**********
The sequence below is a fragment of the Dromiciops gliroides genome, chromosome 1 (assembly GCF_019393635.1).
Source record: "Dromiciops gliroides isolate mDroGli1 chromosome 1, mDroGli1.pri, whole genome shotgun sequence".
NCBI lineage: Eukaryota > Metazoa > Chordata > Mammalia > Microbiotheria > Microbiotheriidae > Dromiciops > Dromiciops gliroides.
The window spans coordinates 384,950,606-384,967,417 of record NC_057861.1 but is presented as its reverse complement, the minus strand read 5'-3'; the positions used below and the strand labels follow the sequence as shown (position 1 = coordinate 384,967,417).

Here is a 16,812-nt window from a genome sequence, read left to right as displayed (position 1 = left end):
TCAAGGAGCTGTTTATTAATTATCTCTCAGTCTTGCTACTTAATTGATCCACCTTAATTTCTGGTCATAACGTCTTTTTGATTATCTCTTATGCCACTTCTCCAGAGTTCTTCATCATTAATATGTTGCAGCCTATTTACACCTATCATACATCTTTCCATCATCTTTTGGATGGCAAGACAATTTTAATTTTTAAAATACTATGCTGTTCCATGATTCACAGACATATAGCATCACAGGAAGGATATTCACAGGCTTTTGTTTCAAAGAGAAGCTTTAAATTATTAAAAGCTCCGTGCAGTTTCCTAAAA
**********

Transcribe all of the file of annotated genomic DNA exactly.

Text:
The sequence below is a fragment of the Dromiciops gliroides genome, chromosome 1 (assembly GCF_019393635.1).
Source record: "Dromiciops gliroides isolate mDroGli1 chromosome 1, mDroGli1.pri, whole genome shotgun sequence".
NCBI lineage: Eukaryota > Metazoa > Chordata > Mammalia > Microbiotheria > Microbiotheriidae > Dromiciops > Dromiciops gliroides.
The window spans coordinates 384,950,606-384,967,417 of record NC_057861.1 but is presented as its reverse complement, the minus strand read 5'-3'; the positions used below and the strand labels follow the sequence as shown (position 1 = coordinate 384,967,417).

Here is a 16,812-nt window from a genome sequence, read left to right as displayed (position 1 = left end):
TCAAGGAGCTGTTTATTAATTATCTCTCAGTCTTGCTACTTAATTGATCCACCTTAATTTCTGGTCATAACGTCTTTTTGATTATCTCTTATGCCACTTCTCCAGAGTTCTTCATCATTAATATGTTGCAGCCTATTTACACCTATCATACATCTTTCCATCATCTTTTGGATGGCAAGACAATTTTAATTTTTAAAATACTATGCTGTTCCATGATTCACAGACATATAGCATCACAGGAAGGATATTCACAGGCTTTTGTTTCAAAGAGAAGCTTTAAATTATTAAAAGCTCCGTGCAGTTTCCTAAAA